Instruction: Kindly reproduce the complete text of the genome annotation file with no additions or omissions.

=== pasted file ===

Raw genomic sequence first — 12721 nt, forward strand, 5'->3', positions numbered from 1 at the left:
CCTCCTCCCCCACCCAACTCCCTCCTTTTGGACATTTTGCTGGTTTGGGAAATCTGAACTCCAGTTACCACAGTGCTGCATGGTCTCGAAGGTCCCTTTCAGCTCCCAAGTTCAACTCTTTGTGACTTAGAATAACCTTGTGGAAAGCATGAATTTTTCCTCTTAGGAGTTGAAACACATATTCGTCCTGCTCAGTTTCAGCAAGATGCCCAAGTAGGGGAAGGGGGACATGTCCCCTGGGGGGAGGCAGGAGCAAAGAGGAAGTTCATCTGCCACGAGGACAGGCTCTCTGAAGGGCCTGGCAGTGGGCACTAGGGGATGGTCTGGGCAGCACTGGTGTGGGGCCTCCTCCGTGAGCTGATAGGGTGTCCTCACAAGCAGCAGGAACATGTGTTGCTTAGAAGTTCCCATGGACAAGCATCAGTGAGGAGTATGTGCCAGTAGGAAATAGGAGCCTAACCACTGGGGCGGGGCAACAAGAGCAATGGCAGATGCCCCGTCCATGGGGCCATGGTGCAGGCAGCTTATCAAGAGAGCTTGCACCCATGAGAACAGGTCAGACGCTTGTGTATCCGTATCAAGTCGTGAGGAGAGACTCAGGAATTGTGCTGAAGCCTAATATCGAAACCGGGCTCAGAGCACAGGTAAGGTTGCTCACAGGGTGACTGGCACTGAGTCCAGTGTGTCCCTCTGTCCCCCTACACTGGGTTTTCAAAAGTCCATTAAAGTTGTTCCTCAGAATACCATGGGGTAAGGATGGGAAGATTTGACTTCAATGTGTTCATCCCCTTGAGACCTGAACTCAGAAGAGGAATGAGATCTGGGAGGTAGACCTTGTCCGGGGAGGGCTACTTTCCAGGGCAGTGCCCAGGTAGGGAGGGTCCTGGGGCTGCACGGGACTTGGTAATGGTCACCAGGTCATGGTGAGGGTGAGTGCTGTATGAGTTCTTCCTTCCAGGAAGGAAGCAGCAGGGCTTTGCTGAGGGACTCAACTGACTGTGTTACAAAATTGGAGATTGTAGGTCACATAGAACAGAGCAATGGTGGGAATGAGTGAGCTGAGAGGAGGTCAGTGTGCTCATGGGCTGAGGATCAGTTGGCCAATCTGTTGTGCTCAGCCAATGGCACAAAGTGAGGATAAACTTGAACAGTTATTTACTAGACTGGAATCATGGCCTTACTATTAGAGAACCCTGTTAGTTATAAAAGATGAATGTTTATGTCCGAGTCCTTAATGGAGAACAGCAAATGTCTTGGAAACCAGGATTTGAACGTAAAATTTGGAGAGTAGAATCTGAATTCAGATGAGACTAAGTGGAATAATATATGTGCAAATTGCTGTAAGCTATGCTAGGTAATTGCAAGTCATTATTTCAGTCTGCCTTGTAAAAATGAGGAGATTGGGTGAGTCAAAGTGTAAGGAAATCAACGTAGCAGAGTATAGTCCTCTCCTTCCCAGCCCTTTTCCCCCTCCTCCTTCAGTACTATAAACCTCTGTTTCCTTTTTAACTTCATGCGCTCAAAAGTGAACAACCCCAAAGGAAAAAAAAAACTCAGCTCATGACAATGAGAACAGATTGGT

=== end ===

Raw genomic sequence first — 12721 nt, forward strand, 5'->3', positions numbered from 1 at the left:
CCTCCTCCCCCACCCAACTCCCTCCTTTTGGACATTTTGCTGGTTTGGGAAATCTGAACTCCAGTTACCACAGTGCTGCATGGTCTCGAAGGTCCCTTTCAGCTCCCAAGTTCAACTCTTTGTGACTTAGAATAACCTTGTGGAAAGCATGAATTTTTCCTCTTAGGAGTTGAAACACATATTCGTCCTGCTCAGTTTCAGCAAGATGCCCAAGTAGGGGAAGGGGGACATGTCCCCTGGGGGGAGGCAGGAGCAAAGAGGAAGTTCATCTGCCACGAGGACAGGCTCTCTGAAGGGCCTGGCAGTGGGCACTAGGGGATGGTCTGGGCAGCACTGGTGTGGGGCCTCCTCCGTGAGCTGATAGGGTGTCCTCACAAGCAGCAGGAACATGTGTTGCTTAGAAGTTCCCATGGACAAGCATCAGTGAGGAGTATGTGCCAGTAGGAAATAGGAGCCTAACCACTGGGGCGGGGCAACAAGAGCAATGGCAGATGCCCCGTCCATGGGGCCATGGTGCAGGCAGCTTATCAAGAGAGCTTGCACCCATGAGAACAGGTCAGACGCTTGTGTATCCGTATCAAGTCGTGAGGAGAGACTCAGGAATTGTGCTGAAGCCTAATATCGAAACCGGGCTCAGAGCACAGGTAAGGTTGCTCACAGGGTGACTGGCACTGAGTCCAGTGTGTCCCTCTGTCCCCCTACACTGGGTTTTCAAAAGTCCATTAAAGTTGTTCCTCAGAATACCATGGGGTAAGGATGGGAAGATTTGACTTCAATGTGTTCATCCCCTTGAGACCTGAACTCAGAAGAGGAATGAGATCTGGGAGGTAGACCTTGTCCGGGGAGGGCTACTTTCCAGGGCAGTGCCCAGGTAGGGAGGGTCCTGGGGCTGCACGGGACTTGGTAATGGTCACCAGGTCATGGTGAGGGTGAGTGCTGTATGAGTTCTTCCTTCCAGGAAGGAAGCAGCAGGGCTTTGCTGAGGGACTCAACTGACTGTGTTACAAAATTGGAGATTGTAGGTCACATAGAACAGAGCAATGGTGGGAATGAGTGAGCTGAGAGGAGGTCAGTGTGCTCATGGGCTGAGGATCAGTTGGCCAATCTGTTGTGCTCAGCCAATGGCACAAAGTGAGGATAAACTTGAACAGTTATTTACTAGACTGGAATCATGGCCTTACTATTAGAGAACCCTGTTAGTTATAAAAGATGAATGTTTATGTCCGAGTCCTTAATGGAGAACAGCAAATGTCTTGGAAACCAGGATTTGAACGTAAAATTTGGAGAGTAGAATCTGAATTCAGATGAGACTAAGTGGAATAATATATGTGCAAATTGCTGTAAGCTATGCTAGGTAATTGCAAGTCATTATTTCAGTCTGCCTTGTAAAAATGAGGAGATTGGGTGAGTCAAAGTGTAAGGAAATCAACGTAGCAGAGTATAGTCCTCTCCTTCCCAGCCCTTTTCCCCCTCCTCCTTCAGTACTATAAACCTCTGTTTCCTTTTTAACTTCATGCGCTCAAAAGTGAACAACCCCAAAGGAAAAAAAAAACTCAGCTCATGACAATGAGAACAGATTGGT